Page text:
The vast majority of cases where the herpes virus is passed from one carrier to another person occur when the carrier has an active herpes outbreak. This is not to say that a carrier must have an active outbreak to spread the virus but cases where the virus spreads under dormant conditions are far less common. If an outbreak is visible or if the carrier is feeling a “hot spot” (initial indicator of an impending outbreak), it is best to stay away from contact with other people until the outbreak has been treated and has subsided. [Read more…]
Essentially, if one partner has genital herpes, the other partner is at risk of contracting herpes, whether or not sores are present. This is true whether you’re having oral, vaginal, or anal sex. So, it’s up to you and your partner to decide what level of risk you are comfortable with. if there is a current outbreak clearly present, the risk of transmission through sex and skin-to-skin contact around the outbreak area is definitely at its highest. When no outbreak is visibly present, the risks are considerably less severe. But there is a possibility of the herpes virus being present on the surface of the skin even without an outbreak This is called viral, or asymptomatic, shedding. It certainly helps to know how to treat herpes in order to minimize the severity and frequency of those outbreaks.
We thought we’d put up a short post with some links to useful websites for those dealing with the herpes virus. These websites are not ranked from best to worst nor have we evaluated them in great depth. But we have looked through them all and think they might be helpful for individuals looking for helpful information. Hope you find this list useful!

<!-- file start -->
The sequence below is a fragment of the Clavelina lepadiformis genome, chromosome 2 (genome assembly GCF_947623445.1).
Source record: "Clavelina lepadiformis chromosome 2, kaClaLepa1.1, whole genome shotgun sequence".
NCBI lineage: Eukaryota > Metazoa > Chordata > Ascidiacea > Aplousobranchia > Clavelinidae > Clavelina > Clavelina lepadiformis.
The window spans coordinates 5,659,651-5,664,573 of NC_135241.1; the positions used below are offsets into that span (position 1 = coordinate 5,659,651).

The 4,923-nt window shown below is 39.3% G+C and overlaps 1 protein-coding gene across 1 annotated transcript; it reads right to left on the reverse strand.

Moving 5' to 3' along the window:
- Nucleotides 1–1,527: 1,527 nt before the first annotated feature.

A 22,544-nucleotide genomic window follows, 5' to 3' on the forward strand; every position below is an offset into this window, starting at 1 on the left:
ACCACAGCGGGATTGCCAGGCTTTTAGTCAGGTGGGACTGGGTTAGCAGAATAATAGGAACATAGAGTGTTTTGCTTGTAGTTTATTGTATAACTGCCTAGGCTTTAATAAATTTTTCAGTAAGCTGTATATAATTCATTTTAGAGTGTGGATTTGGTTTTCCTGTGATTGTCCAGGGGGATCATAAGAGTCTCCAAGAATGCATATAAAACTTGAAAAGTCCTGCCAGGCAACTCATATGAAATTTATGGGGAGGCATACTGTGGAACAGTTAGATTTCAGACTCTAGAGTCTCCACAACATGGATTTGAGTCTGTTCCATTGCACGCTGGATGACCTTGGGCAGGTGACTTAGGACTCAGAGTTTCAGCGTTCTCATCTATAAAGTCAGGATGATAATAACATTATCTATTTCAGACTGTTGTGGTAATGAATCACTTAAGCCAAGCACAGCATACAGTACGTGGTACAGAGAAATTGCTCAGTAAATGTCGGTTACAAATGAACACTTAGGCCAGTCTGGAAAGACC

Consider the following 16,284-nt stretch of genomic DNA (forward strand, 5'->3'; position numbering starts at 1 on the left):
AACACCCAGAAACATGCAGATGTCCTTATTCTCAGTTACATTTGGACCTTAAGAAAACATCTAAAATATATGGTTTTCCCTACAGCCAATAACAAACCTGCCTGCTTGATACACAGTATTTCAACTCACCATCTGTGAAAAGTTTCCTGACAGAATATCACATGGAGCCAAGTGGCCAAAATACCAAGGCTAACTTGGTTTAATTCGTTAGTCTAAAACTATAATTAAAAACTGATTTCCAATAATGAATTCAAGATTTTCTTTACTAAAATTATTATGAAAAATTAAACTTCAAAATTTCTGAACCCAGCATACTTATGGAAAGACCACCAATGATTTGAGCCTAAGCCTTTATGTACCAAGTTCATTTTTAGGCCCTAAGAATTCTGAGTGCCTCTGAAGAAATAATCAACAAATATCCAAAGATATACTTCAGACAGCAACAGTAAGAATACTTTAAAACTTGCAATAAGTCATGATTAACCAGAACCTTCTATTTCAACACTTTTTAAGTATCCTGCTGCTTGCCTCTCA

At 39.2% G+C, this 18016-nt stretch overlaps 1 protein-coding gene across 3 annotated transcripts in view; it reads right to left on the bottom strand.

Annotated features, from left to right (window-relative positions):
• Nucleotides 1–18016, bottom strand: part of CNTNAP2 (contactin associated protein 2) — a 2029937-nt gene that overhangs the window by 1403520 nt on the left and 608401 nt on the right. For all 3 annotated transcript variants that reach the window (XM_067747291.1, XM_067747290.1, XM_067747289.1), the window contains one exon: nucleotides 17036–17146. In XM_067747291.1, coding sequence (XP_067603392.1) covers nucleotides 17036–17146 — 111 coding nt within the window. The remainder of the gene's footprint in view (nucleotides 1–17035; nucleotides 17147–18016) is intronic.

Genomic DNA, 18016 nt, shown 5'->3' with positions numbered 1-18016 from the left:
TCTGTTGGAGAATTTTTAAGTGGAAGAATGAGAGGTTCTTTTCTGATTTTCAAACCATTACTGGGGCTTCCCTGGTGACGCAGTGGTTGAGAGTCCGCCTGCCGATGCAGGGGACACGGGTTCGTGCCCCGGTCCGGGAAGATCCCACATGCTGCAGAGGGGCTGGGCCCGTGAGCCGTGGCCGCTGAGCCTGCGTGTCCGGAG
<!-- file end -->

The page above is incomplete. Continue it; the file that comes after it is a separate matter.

Oral herpes (HSV 1) causes blisters primarily around the mouth, but occasionally spreads elsewhere. One often hears these breakouts referred to as “cold sores” or “fever blisters” but that is somewhat misleading. Yes, a herpes breakout has cold sores, but not all cold sores are herpes. Oral herpes is a VERY common infection. Although some carriers may never or only very rarely experience an active herpes outbreak, recent studies show that up to 57% of people in the US are carriers. This is not to scare anyone since many people with the virus will never experience a breakout. This type of herpes is transmittable through contact with the saliva or the herpes blisters of a person with an active outbreak. So that means it is very possible to spread the herpes virus from only kissing. It is also possible, though less common, that herpes type 1 might spread to genital regions through oral sex.
People of any age are susceptible to the herpes virus. Although it is highly unlikely that a young person would come in contact with genital herpes (HSV-2), oral herpes can be contracted at any point in life. If you are raising a young child and are a carrier of the virus, it is very important to be aware of your own outbreaks and be sure that you are touching your child as infrequently as possible during an active outbreak. Contact your pediatrician and discuss proper strategies for minimizing contact with your child during outbreaks and be sure to use a reputable herpes treatment to keep your outbreaks as infrequent and mild as possible.